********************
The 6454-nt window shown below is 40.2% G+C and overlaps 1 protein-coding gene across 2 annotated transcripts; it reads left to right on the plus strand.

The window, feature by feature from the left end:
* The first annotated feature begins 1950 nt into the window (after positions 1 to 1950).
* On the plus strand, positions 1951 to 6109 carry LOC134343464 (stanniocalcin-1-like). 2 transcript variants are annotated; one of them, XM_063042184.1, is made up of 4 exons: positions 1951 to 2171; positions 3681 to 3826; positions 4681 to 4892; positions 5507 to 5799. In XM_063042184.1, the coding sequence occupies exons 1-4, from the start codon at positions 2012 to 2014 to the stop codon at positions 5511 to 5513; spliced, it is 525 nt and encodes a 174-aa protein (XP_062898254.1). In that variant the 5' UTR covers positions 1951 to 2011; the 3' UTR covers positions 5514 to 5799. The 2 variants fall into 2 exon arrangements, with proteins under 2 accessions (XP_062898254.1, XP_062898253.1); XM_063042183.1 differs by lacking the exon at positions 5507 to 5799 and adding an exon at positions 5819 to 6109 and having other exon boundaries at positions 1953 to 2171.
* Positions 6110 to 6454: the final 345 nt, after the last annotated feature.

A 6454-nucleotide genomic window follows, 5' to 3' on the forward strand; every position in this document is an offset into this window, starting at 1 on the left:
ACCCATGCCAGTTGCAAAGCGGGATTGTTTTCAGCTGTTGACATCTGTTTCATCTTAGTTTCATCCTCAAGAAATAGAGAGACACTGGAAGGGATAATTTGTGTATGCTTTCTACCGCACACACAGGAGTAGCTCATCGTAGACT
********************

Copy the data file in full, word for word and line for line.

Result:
The 6454-nt window shown below is 40.2% G+C and overlaps 1 protein-coding gene across 2 annotated transcripts; it reads left to right on the plus strand.

The window, feature by feature from the left end:
* The first annotated feature begins 1950 nt into the window (after positions 1 to 1950).
* On the plus strand, positions 1951 to 6109 carry LOC134343464 (stanniocalcin-1-like). 2 transcript variants are annotated; one of them, XM_063042184.1, is made up of 4 exons: positions 1951 to 2171; positions 3681 to 3826; positions 4681 to 4892; positions 5507 to 5799. In XM_063042184.1, the coding sequence occupies exons 1-4, from the start codon at positions 2012 to 2014 to the stop codon at positions 5511 to 5513; spliced, it is 525 nt and encodes a 174-aa protein (XP_062898254.1). In that variant the 5' UTR covers positions 1951 to 2011; the 3' UTR covers positions 5514 to 5799. The 2 variants fall into 2 exon arrangements, with proteins under 2 accessions (XP_062898254.1, XP_062898253.1); XM_063042183.1 differs by lacking the exon at positions 5507 to 5799 and adding an exon at positions 5819 to 6109 and having other exon boundaries at positions 1953 to 2171.
* Positions 6110 to 6454: the final 345 nt, after the last annotated feature.

A 6454-nucleotide genomic window follows, 5' to 3' on the forward strand; every position in this document is an offset into this window, starting at 1 on the left:
ACCCATGCCAGTTGCAAAGCGGGATTGTTTTCAGCTGTTGACATCTGTTTCATCTTAGTTTCATCCTCAAGAAATAGAGAGACACTGGAAGGGATAATTTGTGTATGCTTTCTACCGCACACACAGGAGTAGCTCATCGTAGACT